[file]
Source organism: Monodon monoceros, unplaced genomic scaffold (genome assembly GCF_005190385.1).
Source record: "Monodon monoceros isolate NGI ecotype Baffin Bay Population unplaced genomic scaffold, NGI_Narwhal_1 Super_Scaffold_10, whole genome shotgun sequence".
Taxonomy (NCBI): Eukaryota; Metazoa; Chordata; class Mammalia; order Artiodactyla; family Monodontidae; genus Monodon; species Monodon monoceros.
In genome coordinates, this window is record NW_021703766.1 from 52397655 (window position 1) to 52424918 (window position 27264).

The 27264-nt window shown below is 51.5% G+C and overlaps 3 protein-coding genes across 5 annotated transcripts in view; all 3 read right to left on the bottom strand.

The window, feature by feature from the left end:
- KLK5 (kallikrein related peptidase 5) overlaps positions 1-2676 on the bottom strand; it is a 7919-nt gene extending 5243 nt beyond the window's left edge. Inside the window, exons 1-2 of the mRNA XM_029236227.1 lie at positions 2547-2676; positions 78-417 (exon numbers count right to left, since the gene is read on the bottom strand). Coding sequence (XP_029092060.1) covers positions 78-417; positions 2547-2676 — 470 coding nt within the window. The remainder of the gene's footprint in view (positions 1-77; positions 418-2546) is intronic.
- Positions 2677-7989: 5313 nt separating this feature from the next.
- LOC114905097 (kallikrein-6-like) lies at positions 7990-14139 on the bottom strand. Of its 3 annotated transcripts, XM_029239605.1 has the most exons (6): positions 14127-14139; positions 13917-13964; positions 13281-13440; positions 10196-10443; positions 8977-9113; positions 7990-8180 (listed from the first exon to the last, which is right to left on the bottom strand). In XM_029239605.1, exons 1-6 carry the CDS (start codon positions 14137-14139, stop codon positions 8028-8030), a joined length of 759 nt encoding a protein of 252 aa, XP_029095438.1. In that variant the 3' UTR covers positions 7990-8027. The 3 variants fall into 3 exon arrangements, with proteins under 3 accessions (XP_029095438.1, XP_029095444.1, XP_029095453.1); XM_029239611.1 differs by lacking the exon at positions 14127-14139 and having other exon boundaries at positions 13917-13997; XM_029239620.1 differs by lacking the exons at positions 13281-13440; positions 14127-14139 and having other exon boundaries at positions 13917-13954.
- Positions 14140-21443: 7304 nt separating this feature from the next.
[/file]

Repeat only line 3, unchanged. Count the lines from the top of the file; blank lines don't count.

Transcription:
Taxonomy (NCBI): Eukaryota; Metazoa; Chordata; class Mammalia; order Artiodactyla; family Monodontidae; genus Monodon; species Monodon monoceros.